When Scott Lucas rode the bus to work for a week, he didn’t see many other PhD’s.
“Not a lot of people looked like me,” said Lucas, vice president for career and technical education at Wichita State University Tech.
Instead, he found himself surrounded by construction workers, hospital employees, fast-food slingers, parolees and students — a different but rich ecosystem of “friendship and shared camaraderie that is developed amongst the riders that take the same routes and buses day in and day out.”
“I saw more face tattoos on day one than I had probably seen the majority of my life,” he said, chuckling. “Typically, I was the only one in slacks and a buttoned-up shirt.”
There’s a reason why city buses aren’t filled with white collars.
What Lucas found riding the bus for a week was that his regular 11-mile, 17-minute car commute was, on average, an hour and 35 minutes on Wichita Transit.
He said about half that time was spent on the bus. The other half was walking to and from bus stops or waiting for connections.
He chronicled his experiences on Facebook, from the soreness in his tailbone from the unaccustomed bouncing on thinly padded seats, to the dead frog he walked past on his way to the bus stop.
“I rode on the first day and the last day with a guy that gets on at 5:40am and gets off at 6:20pm every day and that’s his routine to make sure he gets to work on-time,” he wrote. “On my last bus, I talked to a young man looking to further his education, so if he follows through the last 4 days have been worth it.”
Lucas said the experience “really opened my eyes to what our community and the folks in our community go through.”
It was an odyssey to get from his house, in the Benjamin Hills neighborhood near 21st and Amidon, to his job at the National Center for Aviation Training, on Webb Road just north of Jabara Airport.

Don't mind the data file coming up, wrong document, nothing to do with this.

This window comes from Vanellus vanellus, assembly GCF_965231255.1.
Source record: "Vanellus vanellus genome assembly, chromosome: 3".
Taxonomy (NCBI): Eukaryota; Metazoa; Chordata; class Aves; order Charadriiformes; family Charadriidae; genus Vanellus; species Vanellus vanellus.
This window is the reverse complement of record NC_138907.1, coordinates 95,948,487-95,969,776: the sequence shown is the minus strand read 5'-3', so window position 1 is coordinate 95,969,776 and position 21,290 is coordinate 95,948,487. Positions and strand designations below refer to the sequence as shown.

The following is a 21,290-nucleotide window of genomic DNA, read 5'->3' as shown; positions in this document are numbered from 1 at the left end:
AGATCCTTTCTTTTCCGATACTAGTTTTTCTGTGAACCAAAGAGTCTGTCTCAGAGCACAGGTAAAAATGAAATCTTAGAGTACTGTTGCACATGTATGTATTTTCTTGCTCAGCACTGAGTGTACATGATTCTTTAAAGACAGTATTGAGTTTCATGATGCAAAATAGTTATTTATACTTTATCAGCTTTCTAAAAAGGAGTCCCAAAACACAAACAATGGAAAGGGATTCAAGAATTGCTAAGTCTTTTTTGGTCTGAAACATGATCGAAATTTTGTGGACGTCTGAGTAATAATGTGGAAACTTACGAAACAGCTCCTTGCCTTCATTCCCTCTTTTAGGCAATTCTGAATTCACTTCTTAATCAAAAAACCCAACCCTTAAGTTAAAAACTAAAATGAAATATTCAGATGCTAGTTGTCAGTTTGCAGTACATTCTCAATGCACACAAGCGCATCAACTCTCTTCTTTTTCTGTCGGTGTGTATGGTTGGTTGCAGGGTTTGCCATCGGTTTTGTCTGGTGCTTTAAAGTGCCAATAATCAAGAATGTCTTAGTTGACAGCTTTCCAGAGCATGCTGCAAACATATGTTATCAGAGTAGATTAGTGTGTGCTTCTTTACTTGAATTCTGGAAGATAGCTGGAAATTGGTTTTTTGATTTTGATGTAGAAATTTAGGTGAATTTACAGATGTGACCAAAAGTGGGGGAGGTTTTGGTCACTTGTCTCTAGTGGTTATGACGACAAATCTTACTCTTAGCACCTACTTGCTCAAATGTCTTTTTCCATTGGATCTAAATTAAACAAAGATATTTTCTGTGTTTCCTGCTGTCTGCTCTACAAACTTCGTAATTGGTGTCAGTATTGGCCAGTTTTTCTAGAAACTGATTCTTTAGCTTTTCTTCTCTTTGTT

The trip started with a 15- to 20-minute walk to the nearest bus stop, then a ride downtown to the Transit Center, then a transfer to a route that got him as far as Rock Road. After a 20- to 30-minute wait, he could catch a bus north on Rock that swings over to Webb and finally, a five-minute walk from the stop to his office.
To get the full experience, sometimes he left at 6:30 a.m., sometimes at 5:30. He had to give up his morning workout because with a full workday and three hours a day on the bus, there wasn’t time for much else, he said.
Riding the bus gave Lucas “just a glimmer into a different socio-economic piece that I don’t necessarily see every day.”
“I made some friends on the last day I rode,” he said. “I just happened to be sitting at a bus stop and two gentlemen came up and we struck up a conversation, and we took photos together and selfies and just sort of hung out. They were both ex-felons. They have to have the bus. They just don’t have the financial means to buy a car and do those types of things.”
Lucas gave a brief report on his experiences to the City Council last week, along with a plea for better bus service.
He found an ally in Mayor Jeff Longwell, whose 37-year-old daughter, Angela Pankratz, has cerebral palsy and can’t drive.
She rode the bus for a year to a previous job. It wasn’t great, but she can’t even do that now since taking a job in the Maize school district.
There is no regional transit system and the only city bus that currently runs outside Wichita is essentially a charter service that transports workers for a meat packing plant in Arkansas City, Longwell said. Now she has to depend on her husband, mother or friends for rides to work, Longwell said.
“It didn’t surprise me one bit” that it took Lucas more than an hour and a half by bus to cover a distance he can drive in 17 minutes. “I might be a little surprised that he made that trek that quick. I’ve hear people take as long as 2 1/2 hours to get across town.”
The problem Lucas encountered is that the city’s transit system is based on a “spoke and hub system” where most routes begin and end at the downtown Transit Center. It’s cheaper than a “grid system” but the downside for riders is they sometimes have to go a long way out of their way to get where they want to go.
“There was a time in our history when we had a very robust transit system,” Longwell said. “We had a grid system, and we went away from the grid system because people quit using transit.
“We love our personal vehicles in this area, and transit has almost become one (service) that just carries those that are transit-dependent for the most part.”
That could be changing. The Q Line motor trolley system has become more popular since the route was changed to just run up and down Douglas Avenue.
Longwell said the city is in the process of evaluating other routes to create more of a “hybrid grid system,” including an east-west connector that would run on Central from the west side to the east side without the need for a transfer at the hub.
“Who knows?” he said. “As we continue to see demographics and dynamics change in our city, that could come back.”